Because Scrum already has solid mechanisms for monitoring whether all the work gets done in a sprint (high team commitment, daily burndown charts, daily scrum, and so on), Scrum does not have the same reliance on early and accurating estimating that a predictive or waterfall approach does.

So–the cost to gather actuals is the same in Scrum or waterfall. The benefit in Scrum is greatly reduced.”

So, be very careful when backsliding into old waterfall habits.  It usually happens in small doses, which is why many Shu level adoptions don’t notice it, especially if they don’t have a skilled Scrum Coach or highly experienced Scrum Master around.  The other thing to keep in mind is that, even if you do have someone skilled around, this old adage still applies:  “You can lead a horse to water, but you can’t make ‘em drink.”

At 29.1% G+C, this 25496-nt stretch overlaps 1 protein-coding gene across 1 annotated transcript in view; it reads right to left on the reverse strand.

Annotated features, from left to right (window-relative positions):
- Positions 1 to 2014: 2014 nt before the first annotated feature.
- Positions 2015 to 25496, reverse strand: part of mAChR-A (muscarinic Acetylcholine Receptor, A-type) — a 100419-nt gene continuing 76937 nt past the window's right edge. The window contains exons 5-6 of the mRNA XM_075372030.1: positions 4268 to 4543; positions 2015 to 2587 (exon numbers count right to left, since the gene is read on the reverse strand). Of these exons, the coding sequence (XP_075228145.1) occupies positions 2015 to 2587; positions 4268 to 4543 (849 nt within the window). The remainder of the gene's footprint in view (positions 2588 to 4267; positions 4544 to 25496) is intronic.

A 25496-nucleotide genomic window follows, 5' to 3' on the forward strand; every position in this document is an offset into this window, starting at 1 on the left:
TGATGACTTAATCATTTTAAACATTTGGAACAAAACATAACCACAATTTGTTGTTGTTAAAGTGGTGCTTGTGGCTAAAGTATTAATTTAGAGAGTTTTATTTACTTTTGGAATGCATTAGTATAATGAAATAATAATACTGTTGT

What kind of backsliding into old waterfall habits have you seen?  What do you suggest be done about them?  Sound off in the comments below!

Great 2 Minute Video on the Product Owner Role in Scrum

SSW of Australia has just put out a great two minute video on the role of the Product Owner in Scrum.

Check it out here(might take a minute to load):  http://tv.ssw.com/3244/what-is-a-product-owner

I’ve added it as #4 under Scrum on the ScrumCrazy.com’s list of preferred Scrum resources.

Great blog post on why the Scaled Agile Framework is “Scaled Amateur Hour” and definitely NOT Agile –

Scrum trainer Dominik Maximini has written an excellent, objective, but critical article on the Scaled Agile Framework.  While my own criticisms would probably be both somewhat similar and different to Dominik’s, he’s done an excellent job of laying out the case against SAFe, and I agree with all of his conclusions.

I highly recommend you give it a read.